December Requiem: the Halifax Explosion

‘Those who cannot remember the past are condemned to repeat it’

Pearl Harbor was attacked December 7, 1941. The world remembers this horrific event and its consequences.

Less well-known is the devastating Halifax explosion that happened on December 6, 1917.

Have you read the link to Blizzard of Glass from Debbie Rodger’s blog Ex Urbanis?

Halifax harbour is one of the world’s best, deepest and largest natural harbours. Its main harbour is relatively easy to protect from intruders. It has plenty of room for docks and ships. In 1917, the dockyard and naval yards along the harbour were always busy. Trans-Atlantic convoys gathered weekly in Bedford Basin, headed for the war in Europe. Since the start of World War I, Halifax Harbour had been busier than at any other time in its history…but harbour traffic control had failed to keep up.

An accident, arising from miscommunication and poor planning,  led to the explosion that destroyed the city.  More than a thousand people died that day, with another thousand to follow. Nine thousand more would be injured and maimed in the largest man-made explosion the world had ever seen. Until the bombing of Hiroshima it was the greatest explosion in history.

An extensive comparison of 130 major explosions by a team of scientists and historians in 1994 concluded that, “Halifax Harbour remains unchallenged in overall magnitude as long as five criteria are considered together: number of casualties, force of blast, radius of devastation, quantity of explosive material, and total value of property destroyed.”  Wikipedia

In 2003 he Canadian Broadcast Corporation (our CBC) made an outstanding film of the event and developed an excellent website with further information. It is well worth the time to explore it. I found the section called Connections particularly interesting.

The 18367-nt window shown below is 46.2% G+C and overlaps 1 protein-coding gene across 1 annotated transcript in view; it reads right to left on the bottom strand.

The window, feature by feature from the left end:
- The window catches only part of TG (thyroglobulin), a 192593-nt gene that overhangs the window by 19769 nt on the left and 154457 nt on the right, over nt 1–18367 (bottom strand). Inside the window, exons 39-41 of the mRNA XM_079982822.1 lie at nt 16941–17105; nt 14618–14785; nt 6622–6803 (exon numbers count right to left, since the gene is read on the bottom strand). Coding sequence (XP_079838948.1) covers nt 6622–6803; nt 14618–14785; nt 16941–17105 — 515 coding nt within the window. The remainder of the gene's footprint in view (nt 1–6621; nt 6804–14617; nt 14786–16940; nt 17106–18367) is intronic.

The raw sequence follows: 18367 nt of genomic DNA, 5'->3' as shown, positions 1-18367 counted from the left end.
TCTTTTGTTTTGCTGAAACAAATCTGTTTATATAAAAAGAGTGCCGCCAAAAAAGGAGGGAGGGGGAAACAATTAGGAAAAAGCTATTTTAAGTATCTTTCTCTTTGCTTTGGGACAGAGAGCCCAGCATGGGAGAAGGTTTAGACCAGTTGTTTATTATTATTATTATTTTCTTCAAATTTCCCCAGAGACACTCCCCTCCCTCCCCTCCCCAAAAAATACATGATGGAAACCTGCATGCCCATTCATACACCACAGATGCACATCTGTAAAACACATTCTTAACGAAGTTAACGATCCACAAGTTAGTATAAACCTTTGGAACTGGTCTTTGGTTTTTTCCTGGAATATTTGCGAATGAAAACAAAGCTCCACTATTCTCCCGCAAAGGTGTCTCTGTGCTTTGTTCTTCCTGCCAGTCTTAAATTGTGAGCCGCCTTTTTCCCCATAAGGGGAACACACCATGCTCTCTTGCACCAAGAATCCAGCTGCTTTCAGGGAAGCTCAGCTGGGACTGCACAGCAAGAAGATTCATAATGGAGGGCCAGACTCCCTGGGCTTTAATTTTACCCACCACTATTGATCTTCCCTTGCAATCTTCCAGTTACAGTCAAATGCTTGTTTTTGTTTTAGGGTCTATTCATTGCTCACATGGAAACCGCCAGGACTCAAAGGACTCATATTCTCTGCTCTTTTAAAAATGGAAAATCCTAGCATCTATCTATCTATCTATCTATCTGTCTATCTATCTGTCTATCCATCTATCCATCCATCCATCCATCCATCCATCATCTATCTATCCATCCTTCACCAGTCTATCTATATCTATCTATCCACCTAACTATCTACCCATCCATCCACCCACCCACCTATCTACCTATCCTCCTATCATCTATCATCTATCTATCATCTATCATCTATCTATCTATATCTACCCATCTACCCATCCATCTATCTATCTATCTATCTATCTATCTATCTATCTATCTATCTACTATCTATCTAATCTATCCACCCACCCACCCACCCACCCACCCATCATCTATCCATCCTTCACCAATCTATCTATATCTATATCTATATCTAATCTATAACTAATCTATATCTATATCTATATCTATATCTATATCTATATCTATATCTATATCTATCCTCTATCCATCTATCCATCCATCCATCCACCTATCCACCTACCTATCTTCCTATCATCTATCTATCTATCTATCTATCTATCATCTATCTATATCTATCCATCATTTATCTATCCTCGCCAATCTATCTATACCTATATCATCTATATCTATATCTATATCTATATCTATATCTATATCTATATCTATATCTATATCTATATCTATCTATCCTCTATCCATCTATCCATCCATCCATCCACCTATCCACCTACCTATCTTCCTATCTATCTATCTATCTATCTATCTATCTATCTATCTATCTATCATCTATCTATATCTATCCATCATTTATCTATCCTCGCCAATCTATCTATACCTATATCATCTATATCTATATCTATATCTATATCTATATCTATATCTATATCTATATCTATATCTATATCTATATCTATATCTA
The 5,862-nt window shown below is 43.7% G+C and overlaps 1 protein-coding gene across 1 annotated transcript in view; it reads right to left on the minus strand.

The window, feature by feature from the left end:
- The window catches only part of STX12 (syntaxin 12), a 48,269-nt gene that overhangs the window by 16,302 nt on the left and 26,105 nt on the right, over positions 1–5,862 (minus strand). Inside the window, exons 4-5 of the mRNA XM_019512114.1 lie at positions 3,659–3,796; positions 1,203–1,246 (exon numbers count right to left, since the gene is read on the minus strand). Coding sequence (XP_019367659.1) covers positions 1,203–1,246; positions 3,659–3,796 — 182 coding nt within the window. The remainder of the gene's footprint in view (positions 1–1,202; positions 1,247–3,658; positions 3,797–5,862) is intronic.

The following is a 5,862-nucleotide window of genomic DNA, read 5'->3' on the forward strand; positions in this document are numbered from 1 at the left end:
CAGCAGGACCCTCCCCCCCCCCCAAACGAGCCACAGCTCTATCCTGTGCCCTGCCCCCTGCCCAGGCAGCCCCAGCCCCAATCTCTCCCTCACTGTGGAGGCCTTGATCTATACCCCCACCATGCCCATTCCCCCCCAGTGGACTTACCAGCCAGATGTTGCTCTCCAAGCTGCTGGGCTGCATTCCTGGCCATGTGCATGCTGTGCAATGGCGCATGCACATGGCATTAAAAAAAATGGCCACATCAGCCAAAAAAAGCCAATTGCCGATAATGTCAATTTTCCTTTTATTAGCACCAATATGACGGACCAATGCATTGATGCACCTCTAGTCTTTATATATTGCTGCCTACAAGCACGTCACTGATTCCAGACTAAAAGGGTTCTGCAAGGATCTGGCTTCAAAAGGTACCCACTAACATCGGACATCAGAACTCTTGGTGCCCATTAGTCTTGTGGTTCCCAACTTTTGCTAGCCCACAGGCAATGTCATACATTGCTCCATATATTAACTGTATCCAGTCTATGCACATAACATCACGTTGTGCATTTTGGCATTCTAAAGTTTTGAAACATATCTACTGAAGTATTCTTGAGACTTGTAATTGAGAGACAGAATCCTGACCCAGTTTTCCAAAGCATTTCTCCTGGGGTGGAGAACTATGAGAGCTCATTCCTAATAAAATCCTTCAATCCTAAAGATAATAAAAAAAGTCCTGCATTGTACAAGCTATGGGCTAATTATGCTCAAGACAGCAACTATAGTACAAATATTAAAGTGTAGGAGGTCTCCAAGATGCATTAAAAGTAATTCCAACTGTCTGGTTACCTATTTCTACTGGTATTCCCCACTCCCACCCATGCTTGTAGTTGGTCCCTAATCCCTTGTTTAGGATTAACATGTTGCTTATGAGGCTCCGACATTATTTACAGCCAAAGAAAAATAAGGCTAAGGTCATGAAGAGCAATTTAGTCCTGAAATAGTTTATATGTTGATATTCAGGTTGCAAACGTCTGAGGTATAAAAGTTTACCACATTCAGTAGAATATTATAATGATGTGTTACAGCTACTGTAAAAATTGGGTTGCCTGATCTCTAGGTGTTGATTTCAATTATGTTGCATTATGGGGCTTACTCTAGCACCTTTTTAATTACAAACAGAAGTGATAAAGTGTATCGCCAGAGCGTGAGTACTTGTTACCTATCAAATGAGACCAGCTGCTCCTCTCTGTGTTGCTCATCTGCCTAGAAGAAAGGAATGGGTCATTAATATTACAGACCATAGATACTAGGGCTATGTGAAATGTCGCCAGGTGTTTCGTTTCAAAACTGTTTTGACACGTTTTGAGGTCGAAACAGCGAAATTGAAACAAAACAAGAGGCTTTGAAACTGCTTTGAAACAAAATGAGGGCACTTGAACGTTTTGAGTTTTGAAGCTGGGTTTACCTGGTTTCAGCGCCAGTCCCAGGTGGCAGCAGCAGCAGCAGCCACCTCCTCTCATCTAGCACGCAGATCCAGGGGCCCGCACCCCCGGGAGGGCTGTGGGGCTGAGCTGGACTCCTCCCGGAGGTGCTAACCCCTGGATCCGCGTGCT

Here is a segment of the broadcast that recreates the explosion. If you are feeling both strong and curious, there is also a video about the special effects used to show the horrifying extent of injuries and human suffering!

The ballad sung by Eric Mestre deals ambiguously with  pronunciation…  Halifax or Helifax?

Hit by the explosion, wind from the concussion of air, fires, a tsunami, and then an early blizzard… Halifax must, indeed, have been a vision of hell!


This entry was posted in Uncategorized and tagged , , . Bookmark the permalink.

3 Responses to December Requiem: the Halifax Explosion

  1. This a wonderful post, Ellen. I especially appreciate the video links.

    The horror is really almost inconceivable, isn’t it?

    • motleydragon says:

      Thank you, again, for calling this to my attention. I have ordered both Blizzard of Glass and Barometer Rising from the library… thay are available in multiple copies. The Hamilton Spectator did not memtion the anniversary at all, although Kate Middleton’s pregnancy and the suicide of the hospital desk cleark received ample coverage and the entire front page of section two was devoted to a man who has collected seven hundred cookie jars, complete with coloured photos!

  2. Curmudgeon Bludgeon says:

    ‘Those who cannot remember the past are condemned to repeat it’

    Sorry, Motley D. I’m sure you don’t mean anything too much by it, but this silly expression is a pet peeve of mine. Superficially true in single instances (yes, of course, we must learn from our mistakes), it is manifestly false under any general interpretation (‘the’ past? really? all of it?), and thus is inevitably a tool of selective application. In other words, the “past” we are urged to remember is never more than a minute sample of all that we might reflect upon and learn from. It could hardly be otherwise, of course: the problem is just that, in practice, that sample is almost always chosen by someone with an agenda.

    And yes, that too is probably inevitable. And not necessarily always a bad thing.

    But remember what Orwell said in 1984: “Those who control the present control the past and those who control the past control the future.”

    So I would amend Santayana a bit:

    ‘Those who cannot remember the past cannot question it, and those who cannot question the past are at the mercy of those who control the present.’

    George and George, Orwellantayana, lol. Less pithy-sounding, perhaps, but more true.

    p.s. Watched the video. As Big Jim McBob would say, She done blowed up real good!

Leave a Reply

Fill in your details below or click an icon to log in: Logo

You are commenting using your account. Log Out /  Change )

Google+ photo

You are commenting using your Google+ account. Log Out /  Change )

Twitter picture

You are commenting using your Twitter account. Log Out /  Change )

Facebook photo

You are commenting using your Facebook account. Log Out /  Change )


Connecting to %s